A ranching family and their ‘holy cow’ moment
s Clarice Swanson ’89 walks in the barn located on her family’s 400-acre Walla Walla cattle ranch, her mind isn’t on the hundred or so Herefords and Black Angus chewing on new grass just down the road. It’s on the tiny balls of grey striped fluff peeping at her feet. These turkey chicks, or polts, represent one of the few Unimproved Standard Bronze flocks on the West Coast. Even if the chicks or their parents didn’t have the shelter of a barn to escape the snow-tinged wind outside, they’d survive on their own, Swanson notes proudly. All told, about 100 of these chicks will be carefully nurtured through the summer and fall. Then, they will grace holi-
28 PLU SCENE SUMMER 2008 > ALUMNI PROFILES
day tables of Seattle and Bellevue gourmands willing to pay $70 for about 15 pounds of meat. The chicks are among the many animals raised at Thundering Hooves Ranch, www.thunderinghooves.net. Lois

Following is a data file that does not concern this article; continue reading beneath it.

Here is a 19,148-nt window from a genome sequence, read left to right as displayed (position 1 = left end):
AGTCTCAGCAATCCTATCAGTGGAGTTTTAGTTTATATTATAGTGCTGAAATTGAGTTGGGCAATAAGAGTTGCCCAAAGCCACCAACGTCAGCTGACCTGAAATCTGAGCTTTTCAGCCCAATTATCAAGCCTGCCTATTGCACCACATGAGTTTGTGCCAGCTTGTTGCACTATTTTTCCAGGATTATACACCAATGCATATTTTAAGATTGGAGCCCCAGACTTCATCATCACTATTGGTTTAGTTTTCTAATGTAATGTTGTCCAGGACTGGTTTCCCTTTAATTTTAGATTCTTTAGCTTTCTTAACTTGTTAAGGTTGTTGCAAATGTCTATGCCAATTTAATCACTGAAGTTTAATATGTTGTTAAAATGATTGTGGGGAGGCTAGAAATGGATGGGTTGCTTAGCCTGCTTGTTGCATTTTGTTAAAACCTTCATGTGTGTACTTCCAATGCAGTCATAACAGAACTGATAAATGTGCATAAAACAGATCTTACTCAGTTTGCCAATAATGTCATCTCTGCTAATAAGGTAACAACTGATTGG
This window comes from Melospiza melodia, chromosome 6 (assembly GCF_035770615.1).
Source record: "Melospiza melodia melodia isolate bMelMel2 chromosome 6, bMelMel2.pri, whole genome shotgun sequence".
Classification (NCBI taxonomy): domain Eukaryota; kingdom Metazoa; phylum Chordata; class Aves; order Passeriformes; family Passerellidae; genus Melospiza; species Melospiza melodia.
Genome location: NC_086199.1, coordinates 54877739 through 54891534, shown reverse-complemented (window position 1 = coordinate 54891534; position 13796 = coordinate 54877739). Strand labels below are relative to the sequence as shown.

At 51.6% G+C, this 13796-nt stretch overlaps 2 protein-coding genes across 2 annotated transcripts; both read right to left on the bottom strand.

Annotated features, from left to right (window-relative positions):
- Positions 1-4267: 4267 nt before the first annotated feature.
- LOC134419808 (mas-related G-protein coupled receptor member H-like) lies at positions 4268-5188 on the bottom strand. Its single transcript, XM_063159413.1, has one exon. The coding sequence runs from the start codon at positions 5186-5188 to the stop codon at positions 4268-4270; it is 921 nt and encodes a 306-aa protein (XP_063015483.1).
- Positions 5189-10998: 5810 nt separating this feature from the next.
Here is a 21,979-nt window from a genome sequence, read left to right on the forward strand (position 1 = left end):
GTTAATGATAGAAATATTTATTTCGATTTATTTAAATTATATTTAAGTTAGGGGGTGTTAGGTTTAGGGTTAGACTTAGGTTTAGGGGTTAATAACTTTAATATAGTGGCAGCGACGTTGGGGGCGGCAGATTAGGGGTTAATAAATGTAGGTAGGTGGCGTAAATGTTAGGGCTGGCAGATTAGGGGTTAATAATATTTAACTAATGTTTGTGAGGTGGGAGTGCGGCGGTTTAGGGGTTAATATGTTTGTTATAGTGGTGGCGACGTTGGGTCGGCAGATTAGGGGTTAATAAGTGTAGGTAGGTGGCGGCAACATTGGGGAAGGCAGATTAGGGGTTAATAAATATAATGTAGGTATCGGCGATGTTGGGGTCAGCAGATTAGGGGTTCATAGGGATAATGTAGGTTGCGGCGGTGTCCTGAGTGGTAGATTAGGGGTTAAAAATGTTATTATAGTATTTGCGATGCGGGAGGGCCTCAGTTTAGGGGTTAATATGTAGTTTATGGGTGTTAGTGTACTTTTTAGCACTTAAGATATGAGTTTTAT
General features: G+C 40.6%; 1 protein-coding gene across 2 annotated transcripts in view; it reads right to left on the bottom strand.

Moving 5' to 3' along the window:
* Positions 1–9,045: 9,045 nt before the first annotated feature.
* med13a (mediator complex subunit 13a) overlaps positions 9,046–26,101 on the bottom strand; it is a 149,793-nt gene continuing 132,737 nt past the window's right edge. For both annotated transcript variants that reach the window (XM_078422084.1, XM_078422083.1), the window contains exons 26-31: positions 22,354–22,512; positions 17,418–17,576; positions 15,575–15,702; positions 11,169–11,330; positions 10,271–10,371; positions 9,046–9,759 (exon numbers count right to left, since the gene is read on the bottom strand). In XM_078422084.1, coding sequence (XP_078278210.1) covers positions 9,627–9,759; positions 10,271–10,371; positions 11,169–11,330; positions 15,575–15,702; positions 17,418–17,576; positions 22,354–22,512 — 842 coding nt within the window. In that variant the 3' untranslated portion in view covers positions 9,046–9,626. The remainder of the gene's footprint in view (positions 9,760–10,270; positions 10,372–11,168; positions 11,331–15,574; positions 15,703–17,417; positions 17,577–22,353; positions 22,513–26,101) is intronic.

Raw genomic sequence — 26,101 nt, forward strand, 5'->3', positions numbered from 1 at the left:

Gordon Huesby ’56, Keith Swanson ’89 and Clarice Swanson ’89.
’59 and Gordon Huesby ’56 and the next generation – Joel and Cynthia Huesby, Clarice ’89 and Keith Swanson ’89, and Brian and Jenny Huesby – have
guided the ranch to produce mainly organic beef, as well as organic chicken, pork, lamb and turkey. Joel Huesby recounted the “holy cow” moment 10 years ago that prompted the family decision to go organic: The ranch had received a cow that was barren. “So we decided to eat her,” Huesby said. The cow had been raised on grass alone, without the supplements and fillers typically found at feedlots. The meat was less greasy and tasted great. The family – which includes Joel’s wife Cynthia Huesby, Clarice’s husband Keith Swanson ’89, and Brian and Jenny Huesby – decided to give organic and sustainable ranching a go. The ranch has been certified organic for the last six years, but even before certification, Joel Huesby and Clarice Swanson stressed the century-old ranch has always been about stewardship of the animals, the soil and the general environment.